If inspiration hits when he’s not in the studio, Mays records them on his phone and strives to finish them. “If that window comes, it’s very important to stop what you’re doing, cancel any plans, and try to finish it,” he says. “Don’t put the guitar down until you’ve completely done [with] at least a version of the entire song. Sometimes I’ll get super-excited about something else, and then forget about it or leave it. But if you force yourself to finish, you’re scot-free once you get it into your voice memos.”

Mays says the Once/Twice Upon a Time albums have changed his approach to songwriting. “The older I get, I’ve learned not to write more songs, but to spend more time channeling them,” he says. “It seems the more I sit down to try to write, the fewer keepers I get. The ones that seem to resonate the most come without any real effort or planning, so I’m trying let those through more often.”

Music streaming giant Spotify hasn’t always been well-regarded by musicians and songwriters, but fast-rising folk-rockers Wild Rivers credit the service with providing a crucial career boost via the 30-million-plus streams their music has received.

Reached during a recent tour stop in Los Angeles, singer and co-songwriter Devan Glover explains, “We have Spotify to thank for a lot of the word-of-mouth our music has been getting. We were pretty lucky that, in the early days of Spotify playlisting, some of the songs from our first album [2016’s Wild Rivers ] got picked up by those lists.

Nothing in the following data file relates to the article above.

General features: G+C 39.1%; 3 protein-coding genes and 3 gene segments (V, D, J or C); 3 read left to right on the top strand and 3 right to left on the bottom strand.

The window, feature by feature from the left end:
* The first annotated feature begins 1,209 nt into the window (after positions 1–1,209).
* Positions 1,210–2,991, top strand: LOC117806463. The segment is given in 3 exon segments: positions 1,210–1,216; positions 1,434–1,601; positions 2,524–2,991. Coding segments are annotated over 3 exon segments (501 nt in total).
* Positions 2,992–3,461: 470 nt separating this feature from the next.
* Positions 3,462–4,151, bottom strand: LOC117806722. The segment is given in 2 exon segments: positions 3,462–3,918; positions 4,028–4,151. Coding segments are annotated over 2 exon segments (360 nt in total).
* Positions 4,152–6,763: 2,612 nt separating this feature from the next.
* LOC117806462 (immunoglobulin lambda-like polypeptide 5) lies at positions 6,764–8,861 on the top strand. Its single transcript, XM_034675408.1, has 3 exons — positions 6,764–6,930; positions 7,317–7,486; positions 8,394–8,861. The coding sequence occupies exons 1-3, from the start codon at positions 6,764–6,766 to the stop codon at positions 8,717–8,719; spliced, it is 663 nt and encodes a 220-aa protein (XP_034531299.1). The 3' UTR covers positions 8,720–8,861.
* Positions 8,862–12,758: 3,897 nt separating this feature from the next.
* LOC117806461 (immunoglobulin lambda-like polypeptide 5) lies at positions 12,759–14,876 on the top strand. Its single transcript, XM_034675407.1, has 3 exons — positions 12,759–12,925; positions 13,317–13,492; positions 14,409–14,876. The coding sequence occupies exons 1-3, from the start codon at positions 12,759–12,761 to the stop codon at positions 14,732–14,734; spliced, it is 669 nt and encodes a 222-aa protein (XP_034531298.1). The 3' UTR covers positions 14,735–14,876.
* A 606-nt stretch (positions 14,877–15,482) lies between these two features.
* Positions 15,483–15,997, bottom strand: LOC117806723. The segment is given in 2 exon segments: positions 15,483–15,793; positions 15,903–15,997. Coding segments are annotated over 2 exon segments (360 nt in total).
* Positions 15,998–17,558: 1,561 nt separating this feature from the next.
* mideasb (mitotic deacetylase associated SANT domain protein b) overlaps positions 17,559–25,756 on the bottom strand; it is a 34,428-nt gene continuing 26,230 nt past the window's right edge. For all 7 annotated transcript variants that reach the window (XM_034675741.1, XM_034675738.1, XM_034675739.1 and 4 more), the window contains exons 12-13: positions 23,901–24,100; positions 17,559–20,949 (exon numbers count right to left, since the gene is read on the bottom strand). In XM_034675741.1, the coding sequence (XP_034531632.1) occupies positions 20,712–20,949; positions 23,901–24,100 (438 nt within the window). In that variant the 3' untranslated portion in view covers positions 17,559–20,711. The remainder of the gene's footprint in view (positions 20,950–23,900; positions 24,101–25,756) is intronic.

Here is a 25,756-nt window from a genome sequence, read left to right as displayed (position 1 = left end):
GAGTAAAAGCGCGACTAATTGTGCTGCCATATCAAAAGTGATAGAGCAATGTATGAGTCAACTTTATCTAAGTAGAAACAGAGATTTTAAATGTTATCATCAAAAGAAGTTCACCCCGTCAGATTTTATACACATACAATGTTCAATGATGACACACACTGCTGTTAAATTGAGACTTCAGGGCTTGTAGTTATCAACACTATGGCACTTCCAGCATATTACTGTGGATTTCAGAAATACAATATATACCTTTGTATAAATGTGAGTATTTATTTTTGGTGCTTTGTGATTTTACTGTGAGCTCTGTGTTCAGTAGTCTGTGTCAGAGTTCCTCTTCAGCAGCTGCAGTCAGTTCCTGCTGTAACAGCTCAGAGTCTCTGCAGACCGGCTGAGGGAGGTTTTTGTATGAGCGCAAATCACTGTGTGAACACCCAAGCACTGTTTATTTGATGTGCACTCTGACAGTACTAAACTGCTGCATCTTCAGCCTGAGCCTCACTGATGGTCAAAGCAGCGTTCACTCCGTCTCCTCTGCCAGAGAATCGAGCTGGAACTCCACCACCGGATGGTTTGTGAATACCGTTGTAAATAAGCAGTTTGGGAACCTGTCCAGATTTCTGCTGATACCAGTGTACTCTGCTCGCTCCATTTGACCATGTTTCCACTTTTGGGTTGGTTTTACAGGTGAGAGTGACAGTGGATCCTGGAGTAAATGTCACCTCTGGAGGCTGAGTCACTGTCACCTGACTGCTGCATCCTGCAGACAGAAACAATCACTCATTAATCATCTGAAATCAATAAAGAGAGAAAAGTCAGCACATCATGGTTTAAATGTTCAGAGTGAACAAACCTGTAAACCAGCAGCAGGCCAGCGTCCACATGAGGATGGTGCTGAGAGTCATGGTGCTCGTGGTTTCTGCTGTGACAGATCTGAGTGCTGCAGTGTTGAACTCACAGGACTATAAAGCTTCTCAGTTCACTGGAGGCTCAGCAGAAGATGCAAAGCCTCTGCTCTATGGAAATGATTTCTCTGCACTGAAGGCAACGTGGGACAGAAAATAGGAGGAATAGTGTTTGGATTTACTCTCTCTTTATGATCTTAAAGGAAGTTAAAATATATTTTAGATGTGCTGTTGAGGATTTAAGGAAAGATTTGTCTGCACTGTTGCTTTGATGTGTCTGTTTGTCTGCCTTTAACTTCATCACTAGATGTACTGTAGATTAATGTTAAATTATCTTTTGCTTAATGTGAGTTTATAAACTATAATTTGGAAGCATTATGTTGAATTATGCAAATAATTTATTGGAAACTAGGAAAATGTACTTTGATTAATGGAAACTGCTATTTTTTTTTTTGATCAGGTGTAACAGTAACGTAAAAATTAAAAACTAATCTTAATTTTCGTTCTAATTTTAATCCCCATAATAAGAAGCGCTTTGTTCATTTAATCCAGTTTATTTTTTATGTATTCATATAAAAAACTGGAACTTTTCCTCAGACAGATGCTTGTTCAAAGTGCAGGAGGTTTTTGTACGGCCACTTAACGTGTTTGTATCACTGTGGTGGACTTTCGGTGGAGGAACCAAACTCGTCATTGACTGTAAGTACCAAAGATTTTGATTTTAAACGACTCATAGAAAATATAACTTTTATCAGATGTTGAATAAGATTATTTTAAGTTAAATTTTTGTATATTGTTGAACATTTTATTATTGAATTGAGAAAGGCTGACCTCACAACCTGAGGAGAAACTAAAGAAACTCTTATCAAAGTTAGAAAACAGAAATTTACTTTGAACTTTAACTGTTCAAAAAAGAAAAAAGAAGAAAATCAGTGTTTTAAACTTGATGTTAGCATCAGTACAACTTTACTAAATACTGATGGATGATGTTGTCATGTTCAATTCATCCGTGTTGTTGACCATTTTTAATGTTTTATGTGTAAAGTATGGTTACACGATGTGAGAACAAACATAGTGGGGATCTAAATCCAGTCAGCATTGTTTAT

“We’ve primarily toured in the U.S.,” she continues, “and we started by looking at the back end of Spotify and seeing where the listeners were. Our strategy was to go where the people are, so we started by touring the major U.S. cities that were listening, and it’s grown from there.”

“It’s nice not to limit ourselves to a specific genre, because it takes the pressure off when you’re writing.” – Devan Glover of Wild Rivers

Wild Rivers are currently on the road supporting their recently-released EP Eighty-Eight, mixing Stateside gigs in with nine Canadian shows in November. The EP’s five songs showcase a band with a refreshingly eclectic, roots-based sound (one self-descriptor is “folk ‘n’ roll and country soul”). Describing their musical influences, Glover says, “We all converge on folk and Americana, from classic folk-rock singer-songwriters like Paul Simon and James Taylor, to modern artists like The Lumineers and Of Monsters and Men.

“We mostly listen to Canadian artists, like Donovan Woods, Andy Shauf, and Neil Young. We toured with Donovan earlier this year, a very cool experience.